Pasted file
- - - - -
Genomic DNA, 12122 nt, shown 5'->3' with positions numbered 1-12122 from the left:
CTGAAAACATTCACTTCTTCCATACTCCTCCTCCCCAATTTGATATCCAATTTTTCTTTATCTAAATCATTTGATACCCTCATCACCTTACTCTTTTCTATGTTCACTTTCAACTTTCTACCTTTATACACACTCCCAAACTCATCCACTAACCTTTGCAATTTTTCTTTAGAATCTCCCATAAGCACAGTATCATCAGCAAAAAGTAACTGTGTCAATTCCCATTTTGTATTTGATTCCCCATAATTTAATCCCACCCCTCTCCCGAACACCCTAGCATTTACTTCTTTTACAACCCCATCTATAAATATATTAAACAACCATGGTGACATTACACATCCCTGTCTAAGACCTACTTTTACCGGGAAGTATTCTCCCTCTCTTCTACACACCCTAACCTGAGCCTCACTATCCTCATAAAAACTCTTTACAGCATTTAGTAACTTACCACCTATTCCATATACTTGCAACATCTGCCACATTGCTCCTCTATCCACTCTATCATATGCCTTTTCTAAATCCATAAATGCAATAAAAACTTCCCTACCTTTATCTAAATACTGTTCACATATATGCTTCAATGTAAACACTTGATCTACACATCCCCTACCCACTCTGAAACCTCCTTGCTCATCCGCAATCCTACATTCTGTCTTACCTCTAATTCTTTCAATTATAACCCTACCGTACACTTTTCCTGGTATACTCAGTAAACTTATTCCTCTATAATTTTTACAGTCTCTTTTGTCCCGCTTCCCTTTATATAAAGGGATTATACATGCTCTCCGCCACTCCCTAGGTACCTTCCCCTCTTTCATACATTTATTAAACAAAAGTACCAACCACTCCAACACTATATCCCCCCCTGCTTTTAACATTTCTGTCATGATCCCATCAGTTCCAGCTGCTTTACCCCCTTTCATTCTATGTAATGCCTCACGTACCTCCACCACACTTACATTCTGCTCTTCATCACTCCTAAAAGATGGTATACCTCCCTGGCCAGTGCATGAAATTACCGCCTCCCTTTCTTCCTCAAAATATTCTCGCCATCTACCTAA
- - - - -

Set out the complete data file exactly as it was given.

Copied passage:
Genomic DNA, 12122 nt, shown 5'->3' with positions numbered 1-12122 from the left:
CTGAAAACATTCACTTCTTCCATACTCCTCCTCCCCAATTTGATATCCAATTTTTCTTTATCTAAATCATTTGATACCCTCATCACCTTACTCTTTTCTATGTTCACTTTCAACTTTCTACCTTTATACACACTCCCAAACTCATCCACTAACCTTTGCAATTTTTCTTTAGAATCTCCCATAAGCACAGTATCATCAGCAAAAAGTAACTGTGTCAATTCCCATTTTGTATTTGATTCCCCATAATTTAATCCCACCCCTCTCCCGAACACCCTAGCATTTACTTCTTTTACAACCCCATCTATAAATATATTAAACAACCATGGTGACATTACACATCCCTGTCTAAGACCTACTTTTACCGGGAAGTATTCTCCCTCTCTTCTACACACCCTAACCTGAGCCTCACTATCCTCATAAAAACTCTTTACAGCATTTAGTAACTTACCACCTATTCCATATACTTGCAACATCTGCCACATTGCTCCTCTATCCACTCTATCATATGCCTTTTCTAAATCCATAAATGCAATAAAAACTTCCCTACCTTTATCTAAATACTGTTCACATATATGCTTCAATGTAAACACTTGATCTACACATCCCCTACCCACTCTGAAACCTCCTTGCTCATCCGCAATCCTACATTCTGTCTTACCTCTAATTCTTTCAATTATAACCCTACCGTACACTTTTCCTGGTATACTCAGTAAACTTATTCCTCTATAATTTTTACAGTCTCTTTTGTCCCGCTTCCCTTTATATAAAGGGATTATACATGCTCTCCGCCACTCCCTAGGTACCTTCCCCTCTTTCATACATTTATTAAACAAAAGTACCAACCACTCCAACACTATATCCCCCCCTGCTTTTAACATTTCTGTCATGATCCCATCAGTTCCAGCTGCTTTACCCCCTTTCATTCTATGTAATGCCTCACGTACCTCCACCACACTTACATTCTGCTCTTCATCACTCCTAAAAGATGGTATACCTCCCTGGCCAGTGCATGAAATTACCGCCTCCCTTTCTTCCTCAAAATATTCTCGCCATCTACCTAA